Logo – Diversity Destroyed. Berlin 1933 – 1938
31 January to 10 November 2013 Exhibition Hall DHM
Poster – Diversity Destroyed. Berlin 1933 – 1938

Diversity Destroyed. Berlin 1933 – 1938


An exhibition of the German Historical Museum on the Berlin Theme Year
“Diversity Destroyed. Berlin 1933 – 1938 – 1945”


31 January – 10 November 2013


Curator: Dr. Simone Erpel


During the time of the Weimar Republic Berlin was the political nerve centre and a pulsating metropolis with more than four million inhabitants. The appointment of Adolf Hitler as Chancellor of the Reich on 30 January 1933 marked the beginning of the ultimate destruction of the democracy. Essential basic rights and the legal order were invalidated, trade unions disbanded, political parties and social organisations banned or forced to shut down. The “seizure of power” by the National Socialists was accomplished with unparalleled swiftness and was marked by a wave of terror against political opponents, the Jewish population and other groups in German society.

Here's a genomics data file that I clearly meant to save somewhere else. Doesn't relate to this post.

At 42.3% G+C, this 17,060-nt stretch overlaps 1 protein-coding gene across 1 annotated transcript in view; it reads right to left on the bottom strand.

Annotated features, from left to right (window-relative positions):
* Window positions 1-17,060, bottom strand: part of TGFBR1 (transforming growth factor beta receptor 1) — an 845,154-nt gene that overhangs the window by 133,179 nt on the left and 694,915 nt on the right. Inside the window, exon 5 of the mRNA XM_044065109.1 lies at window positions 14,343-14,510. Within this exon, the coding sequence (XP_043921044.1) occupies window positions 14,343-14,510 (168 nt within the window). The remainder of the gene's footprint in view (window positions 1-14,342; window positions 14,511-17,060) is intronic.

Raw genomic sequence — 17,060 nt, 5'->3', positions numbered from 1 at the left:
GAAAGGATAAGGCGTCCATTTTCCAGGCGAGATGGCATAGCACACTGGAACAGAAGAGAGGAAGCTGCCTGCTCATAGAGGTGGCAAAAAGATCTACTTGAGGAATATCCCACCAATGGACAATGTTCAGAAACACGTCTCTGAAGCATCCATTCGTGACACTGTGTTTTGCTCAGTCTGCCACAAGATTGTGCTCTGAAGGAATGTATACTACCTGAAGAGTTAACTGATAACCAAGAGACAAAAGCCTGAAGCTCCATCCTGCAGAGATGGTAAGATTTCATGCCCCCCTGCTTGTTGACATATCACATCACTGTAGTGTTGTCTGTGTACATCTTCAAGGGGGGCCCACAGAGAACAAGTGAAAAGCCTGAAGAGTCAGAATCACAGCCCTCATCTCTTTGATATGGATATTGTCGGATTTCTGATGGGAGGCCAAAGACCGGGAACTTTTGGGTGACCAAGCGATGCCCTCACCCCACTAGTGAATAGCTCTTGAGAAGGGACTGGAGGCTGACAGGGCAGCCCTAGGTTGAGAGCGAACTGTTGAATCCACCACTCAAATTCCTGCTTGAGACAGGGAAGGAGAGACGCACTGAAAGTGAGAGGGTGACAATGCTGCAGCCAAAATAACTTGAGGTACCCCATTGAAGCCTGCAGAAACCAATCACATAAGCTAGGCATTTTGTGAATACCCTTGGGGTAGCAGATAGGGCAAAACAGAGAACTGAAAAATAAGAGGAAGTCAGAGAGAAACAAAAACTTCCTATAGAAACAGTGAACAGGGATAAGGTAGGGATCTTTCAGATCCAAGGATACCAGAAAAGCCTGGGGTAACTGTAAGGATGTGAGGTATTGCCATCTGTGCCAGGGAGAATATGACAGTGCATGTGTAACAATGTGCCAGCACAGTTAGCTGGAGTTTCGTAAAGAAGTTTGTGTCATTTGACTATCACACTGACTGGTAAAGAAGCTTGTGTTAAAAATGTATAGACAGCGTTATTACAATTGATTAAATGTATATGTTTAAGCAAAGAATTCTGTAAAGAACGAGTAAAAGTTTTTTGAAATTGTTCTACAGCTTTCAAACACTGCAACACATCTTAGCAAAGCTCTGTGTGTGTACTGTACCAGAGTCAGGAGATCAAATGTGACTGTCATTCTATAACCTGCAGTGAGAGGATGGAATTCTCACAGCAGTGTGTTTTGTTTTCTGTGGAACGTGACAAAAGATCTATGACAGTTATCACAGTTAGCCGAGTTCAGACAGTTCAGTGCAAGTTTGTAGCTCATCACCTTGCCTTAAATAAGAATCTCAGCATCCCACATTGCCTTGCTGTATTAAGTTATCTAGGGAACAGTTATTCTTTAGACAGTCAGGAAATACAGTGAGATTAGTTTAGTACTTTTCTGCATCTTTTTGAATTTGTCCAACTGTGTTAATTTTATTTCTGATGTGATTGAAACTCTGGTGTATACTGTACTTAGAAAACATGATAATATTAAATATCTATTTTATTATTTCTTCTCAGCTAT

"Fort mit der roten Mißwirtschaft – wählt Deutsche Volkspartei". Wahlplakat der Deutschen Volkspartei zur Stadtverordnetenwahl, Entwurf: Otto Arpke/Erich Ludwig Stahl, 1919,  © Stiftung Deutsches Historisches Museum Berlin im Zeichen des Wahlkampfs, 2. März 1933, © Stiftung Deutsches Historisches Museum Fackelzug durch das Brandenburger Tor anlässlich des 3. Jahrestags der Ernennung Adolf Hitlers zum Reichskanzler, Berlin, 30. Januar 1936, © Stiftung Deutsches Historisches Museum Werbeplakat für die Olympischen Spiele in Berlin, Entwurf: Franz Würbel, 1936, © Stiftung Deutsches Historisches Museum Das in der Pogromnacht zerstörte jüdische Geschäft "Beleuchtungshaus des Westens, Wilhelm Philippi" am Kurfürstendamm 203 in Berlin, 10. November 1938, © Stiftung Deutsches Historisches Museum


The exhibition “Diversity Destroyed. Berlin 1933 – 1938” is the contribution of the German Historical Museum to the eponymous Theme Year of the city of Berlin. It recalls in particular the takeover of power in 1933 and the November pogrom in 1938. The exhibition brings together more than forty projects of museums and memorials, private associations and initiatives that deal with the history of Berlin under National Socialism in exhibitions, temporary art projects, theatre performances, readings, film projects or audio guides. Together they document the disastrous consequences of the Nazi dictatorship for life in the capital city.